Judging a Nonprofit by its Board

This is Part 3 in a mini-series that asks – how do people determine which organizations deserve their donations? While you shouldn’t judge a book by its cover (or as a sign in my local library reminded me – you shouldn’t judge a book by its movie), should you judge a nonprofit by its direct mail?  Staff?  Physical Location?  Articles in the newspaper?  Facebook page?  Gala? Should you be judging a nonprofit by its board?

Problem: Staff and boards sometimes have a love/hate relationship.  This co-dependent, symbiotic situation often leaves questions as to how people speak for and about the organization.  This can lead to large gaps between what is said and the realities of the organization as well as how the nonprofit would like to present itself.

Solution: Who holds the ultimate responsibility has to be determined clearly and definitively. However, ensuring they work together cohesively is the staff’s responsibility.  In addition to the solutions mentioned in Judging a Nonprofit by its Messaging and Judging a Nonprofit by its Gala consider having a marketing plan that includes mission-driven highlights that can be shared in board and committee meetings and letting everyone (who will listen) know how the organization would like to be perceived.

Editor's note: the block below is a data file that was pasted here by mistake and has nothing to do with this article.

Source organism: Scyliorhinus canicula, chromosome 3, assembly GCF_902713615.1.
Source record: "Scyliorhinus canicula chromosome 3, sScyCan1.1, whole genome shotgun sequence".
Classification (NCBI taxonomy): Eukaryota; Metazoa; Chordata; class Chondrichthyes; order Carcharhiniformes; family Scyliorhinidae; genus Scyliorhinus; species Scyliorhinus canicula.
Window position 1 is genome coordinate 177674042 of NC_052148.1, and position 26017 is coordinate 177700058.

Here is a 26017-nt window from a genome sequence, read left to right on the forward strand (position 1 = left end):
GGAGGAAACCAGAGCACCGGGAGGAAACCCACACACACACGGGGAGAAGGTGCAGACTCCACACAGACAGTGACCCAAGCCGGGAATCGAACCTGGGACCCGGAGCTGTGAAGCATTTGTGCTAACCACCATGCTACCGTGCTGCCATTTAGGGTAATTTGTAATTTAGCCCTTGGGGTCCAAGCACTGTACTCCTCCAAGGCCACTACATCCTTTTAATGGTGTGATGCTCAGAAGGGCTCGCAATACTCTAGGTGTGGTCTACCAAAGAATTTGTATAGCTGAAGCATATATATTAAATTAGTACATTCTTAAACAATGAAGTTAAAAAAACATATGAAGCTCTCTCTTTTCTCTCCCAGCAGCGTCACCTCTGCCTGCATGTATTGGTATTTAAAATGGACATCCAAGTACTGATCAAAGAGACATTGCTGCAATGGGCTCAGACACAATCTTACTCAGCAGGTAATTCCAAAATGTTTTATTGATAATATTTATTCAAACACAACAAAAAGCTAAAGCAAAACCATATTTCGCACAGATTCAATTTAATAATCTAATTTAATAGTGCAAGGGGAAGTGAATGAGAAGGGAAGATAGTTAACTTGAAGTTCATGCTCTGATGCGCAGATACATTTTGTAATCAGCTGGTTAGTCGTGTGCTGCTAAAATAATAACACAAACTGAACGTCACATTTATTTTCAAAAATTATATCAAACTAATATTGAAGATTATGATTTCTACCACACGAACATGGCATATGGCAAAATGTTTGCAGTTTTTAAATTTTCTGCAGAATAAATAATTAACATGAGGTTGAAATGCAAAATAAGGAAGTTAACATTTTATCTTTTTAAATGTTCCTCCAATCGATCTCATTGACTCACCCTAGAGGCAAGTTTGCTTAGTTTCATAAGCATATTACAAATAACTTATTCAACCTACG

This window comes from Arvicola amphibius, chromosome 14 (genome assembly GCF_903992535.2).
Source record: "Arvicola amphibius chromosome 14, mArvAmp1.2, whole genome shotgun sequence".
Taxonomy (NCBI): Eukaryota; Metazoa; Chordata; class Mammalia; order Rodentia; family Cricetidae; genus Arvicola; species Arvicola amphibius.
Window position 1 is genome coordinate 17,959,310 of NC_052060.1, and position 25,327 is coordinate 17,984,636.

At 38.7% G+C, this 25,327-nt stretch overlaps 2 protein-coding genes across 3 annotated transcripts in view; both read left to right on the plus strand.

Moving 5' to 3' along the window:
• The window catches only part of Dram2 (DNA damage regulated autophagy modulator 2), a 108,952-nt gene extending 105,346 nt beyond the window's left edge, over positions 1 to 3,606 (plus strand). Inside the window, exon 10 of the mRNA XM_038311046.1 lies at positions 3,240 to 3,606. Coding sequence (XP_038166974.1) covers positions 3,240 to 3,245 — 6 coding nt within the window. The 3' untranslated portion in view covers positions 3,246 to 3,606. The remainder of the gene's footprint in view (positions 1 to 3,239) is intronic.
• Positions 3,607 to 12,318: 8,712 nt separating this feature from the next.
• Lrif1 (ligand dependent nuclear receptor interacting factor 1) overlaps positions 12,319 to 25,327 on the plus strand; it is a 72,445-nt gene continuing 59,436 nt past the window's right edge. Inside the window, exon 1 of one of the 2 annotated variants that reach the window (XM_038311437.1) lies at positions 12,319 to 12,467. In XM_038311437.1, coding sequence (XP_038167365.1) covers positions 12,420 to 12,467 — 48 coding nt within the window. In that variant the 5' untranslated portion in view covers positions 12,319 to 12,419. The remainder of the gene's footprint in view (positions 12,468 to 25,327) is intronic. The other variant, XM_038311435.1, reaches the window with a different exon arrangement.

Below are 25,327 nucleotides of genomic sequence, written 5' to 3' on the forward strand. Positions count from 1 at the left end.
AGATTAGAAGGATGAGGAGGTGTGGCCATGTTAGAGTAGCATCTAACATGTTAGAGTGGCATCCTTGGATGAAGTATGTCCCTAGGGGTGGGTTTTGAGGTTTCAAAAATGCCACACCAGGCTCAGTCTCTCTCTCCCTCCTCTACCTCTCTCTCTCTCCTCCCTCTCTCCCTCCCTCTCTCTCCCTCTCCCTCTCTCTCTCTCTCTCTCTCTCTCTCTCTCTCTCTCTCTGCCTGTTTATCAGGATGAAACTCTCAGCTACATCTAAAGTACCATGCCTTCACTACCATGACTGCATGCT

Because the board possesses intimate knowledge of the nonprofit, these highlights can include financial, development-related, or any committee related story that stresses the core focus of the agency as well as how it helps further the mission. But, be clear what can be shared with the general public and what can be shared to encourage stronger relationships with volunteers, donors and prospects.

In addition, do little things that ensure board members are aware of what the public sees (taking them out of the bubble of the inner workings).  They should be receiving all emails, calendars and event listings.  Place hard copies of brochures and marketing materials on a side table in the board room before a meeting so that people can browse the pieces while others are arriving or before they leave.  Circulate important changes in policies that are distributed to clients or members.  Make it clear that you are not asking for markups or changes, but simply ensuring they are aware of the way the organization presents itself.  The bonus here is that someone may let you know if the organization is sending too many communications or getting off track.  And it shows off the staff’s hard work.

For more ideas on how your organization is perceived, consider reading:  Judging a Nonprofit by its Messaging and Judging a Nonprofit by its Gala.